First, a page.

How to prepare and get ready for A-Levels
We have all been there; we have all gotten to the very stressful few months before university where the word A-Level makes you shiver.
Here is an in-depth description of the process for those who don’t know what A-Levels are.
After passing the GCSEs, in England, students enter the Sixth Form phase (Year 12 and 13 – we could define them as the two years of high school) and prepare for university with the General Certificate of Education Advanced Level, known as A-Level. It is necessary to choose which A-Level to support, usually three or four subjects of which a very in-depth study is carried out given what you will want to study at the university.
The period of the A-Level exams is usually between May and June. Still, the overall results are disclosed only a couple of months later, on a Thursday closest to August 15th (this year, the ”A-Level Results Day was just August 15th)—a day of anxiety waiting for thousands of British children. Let’sLet’s see why.
Why does an excellent A-Level grade matter so much?
The score obtained at the end of the A-Level is one, if not the main criteria taken into consideration by British universities when accepting the application for enrollment of first-year students. The score obtained is converted into UCAS points (Universities and Colleges Admission Center), and the result, to be admitted to the chosen university, must fall within the parameters established by this university. Otherwise, the student will have to ask other universities hoping to be accepted.
Thousands of English 18-year-olds on Thursday of the week in mid-August, the day when A-Level results are traditionally published, eagerly await their scores. The whole nation is talking about it, particularly on the news; it is a crucial moment for the country. A more or less high rating represents a natural watershed in the life of young English adults!
However, how do students prepare and study for these final exams? We have a few tips up our sleeves.
Plan your revision timetable ahead of time. Trust the way you want to study and how. This timetable will allow you to not rush for final revisions at all last minute and be realistic about your daily goals.
Time is your friend
The earlier you start, the more time you will have for a final revision of all the subjects in your A-Level. Spend more time studying topics you find more challenging and leave the easy subjects last, as you will have more energy and focus on what you don’t understand. Speak to former sixth-grade students that did the exams the year before and ask for the best way to tackle the revision; this might help even if everyone has their study method, and you need to find what suits you best.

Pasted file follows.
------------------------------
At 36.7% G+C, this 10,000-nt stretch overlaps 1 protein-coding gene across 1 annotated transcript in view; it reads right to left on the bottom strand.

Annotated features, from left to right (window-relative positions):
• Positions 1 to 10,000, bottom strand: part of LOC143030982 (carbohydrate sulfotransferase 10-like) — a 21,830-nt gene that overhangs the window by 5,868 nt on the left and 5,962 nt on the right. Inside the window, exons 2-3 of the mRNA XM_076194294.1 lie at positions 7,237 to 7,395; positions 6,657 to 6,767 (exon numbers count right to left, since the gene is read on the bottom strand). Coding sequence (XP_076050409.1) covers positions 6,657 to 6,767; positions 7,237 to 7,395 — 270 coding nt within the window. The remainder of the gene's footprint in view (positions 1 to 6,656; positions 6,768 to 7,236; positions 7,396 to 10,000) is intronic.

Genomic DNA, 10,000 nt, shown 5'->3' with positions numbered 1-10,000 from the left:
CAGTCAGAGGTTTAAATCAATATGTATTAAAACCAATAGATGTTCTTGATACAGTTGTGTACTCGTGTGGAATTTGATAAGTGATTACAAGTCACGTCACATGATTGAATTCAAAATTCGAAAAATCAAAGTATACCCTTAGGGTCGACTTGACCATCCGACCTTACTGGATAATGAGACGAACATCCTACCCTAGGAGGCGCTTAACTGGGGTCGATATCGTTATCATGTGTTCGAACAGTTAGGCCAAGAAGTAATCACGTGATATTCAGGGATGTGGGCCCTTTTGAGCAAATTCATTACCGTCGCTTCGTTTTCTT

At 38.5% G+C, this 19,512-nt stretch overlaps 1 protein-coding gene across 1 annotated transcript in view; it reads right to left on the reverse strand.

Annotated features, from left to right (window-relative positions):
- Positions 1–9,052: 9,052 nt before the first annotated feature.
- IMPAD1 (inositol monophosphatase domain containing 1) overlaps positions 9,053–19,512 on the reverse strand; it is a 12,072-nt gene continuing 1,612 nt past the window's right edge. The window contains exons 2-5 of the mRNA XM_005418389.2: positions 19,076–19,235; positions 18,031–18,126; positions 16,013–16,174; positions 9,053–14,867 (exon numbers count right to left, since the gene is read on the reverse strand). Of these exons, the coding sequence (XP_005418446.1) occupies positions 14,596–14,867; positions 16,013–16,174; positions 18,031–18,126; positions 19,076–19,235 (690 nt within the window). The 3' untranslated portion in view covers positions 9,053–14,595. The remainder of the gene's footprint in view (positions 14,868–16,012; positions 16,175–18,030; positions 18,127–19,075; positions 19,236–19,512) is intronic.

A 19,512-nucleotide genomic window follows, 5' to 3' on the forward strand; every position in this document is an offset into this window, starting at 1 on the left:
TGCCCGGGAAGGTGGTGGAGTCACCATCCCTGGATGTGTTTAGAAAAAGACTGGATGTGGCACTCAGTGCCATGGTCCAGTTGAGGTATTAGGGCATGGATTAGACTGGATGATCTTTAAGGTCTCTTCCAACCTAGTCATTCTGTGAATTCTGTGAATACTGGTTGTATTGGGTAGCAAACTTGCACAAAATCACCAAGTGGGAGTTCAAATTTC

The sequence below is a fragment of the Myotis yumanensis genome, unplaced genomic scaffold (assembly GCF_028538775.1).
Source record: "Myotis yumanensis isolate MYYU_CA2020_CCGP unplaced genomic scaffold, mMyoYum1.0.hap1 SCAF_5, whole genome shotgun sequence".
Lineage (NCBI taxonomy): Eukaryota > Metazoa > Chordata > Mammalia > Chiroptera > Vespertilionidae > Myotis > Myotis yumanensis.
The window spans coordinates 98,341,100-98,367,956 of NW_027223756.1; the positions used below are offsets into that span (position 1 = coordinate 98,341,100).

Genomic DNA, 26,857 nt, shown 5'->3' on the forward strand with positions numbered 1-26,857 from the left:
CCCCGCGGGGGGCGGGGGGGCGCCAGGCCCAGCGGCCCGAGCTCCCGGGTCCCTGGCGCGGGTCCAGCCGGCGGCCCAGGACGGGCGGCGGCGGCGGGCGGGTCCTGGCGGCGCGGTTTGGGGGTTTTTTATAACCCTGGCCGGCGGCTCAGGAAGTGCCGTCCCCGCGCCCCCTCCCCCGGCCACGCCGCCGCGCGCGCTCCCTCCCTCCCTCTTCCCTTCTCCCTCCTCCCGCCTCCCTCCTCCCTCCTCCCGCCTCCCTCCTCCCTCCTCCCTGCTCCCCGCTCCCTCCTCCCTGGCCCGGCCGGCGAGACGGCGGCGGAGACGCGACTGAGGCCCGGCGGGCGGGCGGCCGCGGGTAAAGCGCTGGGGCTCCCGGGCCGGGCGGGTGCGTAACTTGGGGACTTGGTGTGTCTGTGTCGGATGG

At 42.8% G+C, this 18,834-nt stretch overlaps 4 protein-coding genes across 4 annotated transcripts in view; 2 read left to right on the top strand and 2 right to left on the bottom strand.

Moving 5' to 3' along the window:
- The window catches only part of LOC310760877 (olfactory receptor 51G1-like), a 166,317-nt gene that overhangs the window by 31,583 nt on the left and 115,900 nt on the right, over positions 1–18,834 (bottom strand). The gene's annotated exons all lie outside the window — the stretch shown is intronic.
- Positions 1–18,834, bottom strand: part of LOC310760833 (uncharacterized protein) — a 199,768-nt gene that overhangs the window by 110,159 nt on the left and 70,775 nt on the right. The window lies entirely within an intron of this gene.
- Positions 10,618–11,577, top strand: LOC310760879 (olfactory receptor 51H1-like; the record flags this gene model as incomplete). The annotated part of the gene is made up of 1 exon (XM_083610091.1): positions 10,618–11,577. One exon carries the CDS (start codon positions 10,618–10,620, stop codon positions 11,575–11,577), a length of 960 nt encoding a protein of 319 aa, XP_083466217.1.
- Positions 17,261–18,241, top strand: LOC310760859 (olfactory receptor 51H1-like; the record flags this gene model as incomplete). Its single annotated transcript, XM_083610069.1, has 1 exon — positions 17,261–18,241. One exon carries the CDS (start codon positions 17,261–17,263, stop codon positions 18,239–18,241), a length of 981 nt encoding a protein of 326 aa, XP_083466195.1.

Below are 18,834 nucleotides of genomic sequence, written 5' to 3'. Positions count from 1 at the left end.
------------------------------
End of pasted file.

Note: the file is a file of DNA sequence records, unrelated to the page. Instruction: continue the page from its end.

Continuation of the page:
Make sure that you understand the questions you will get asked and prepare a couple of answers before time. The more knowledge you have on the topic, the easier it will be to answer.
Find your learning method
There are many ways to study. You need to find what is good for you. Do you read and then summarise everything you have read to memorise? Do you listen to audiobooks or make notes of the lectures to get the concept in your head? you can find different methodologies at the link here: https://www.usa.edu/blog/study-techniques/
Try different materials
Don’t just stick to your textbook but be engaged and find the best books or materials to revise for the exams. The Internet is your oyster: podcasts, articles, books and essays are all you can see in the palm of your hand.
The past is a great practice
Check past papers; what were the typical questions asked, the typology of correct answers, and how were they formulated correctly? Ask your teachers and tutors for past articles. You can also usually find past papers online.
Your brain has to rest too to absorb information faster. Short, constant breaks help studying. Breaks are instrumental if you’re finding a particular topic challenging. Incorporate sport in your breaks; moving your body give you more energy to continue learning.
Your phone is going to be your worst enemy. When you approach your scheduled revision, switch off your phone and use your computer only for research. Phones are dangerous, and the allure of social media, and other apps, can be too distracting.
Sleep is the greatest remedy of all time. It helps your motivation when you study, and the brain is focused on learning. Lack of sleep impairs memory and makes it hard to recall important concepts. Get at least 7 hours of sleep every night.
What you put into your body will affect the quality of what you put out. Foods that’ll ensure your brain is working properly would include fruit, nuts, seeds, whole grains and vegetables. Don’tDon’t forget to supplement this with plenty of water. Don’t forget to drink lots of water as it will help with thinking more clearly as your brain is roughly 75% water.
Good luck everyone!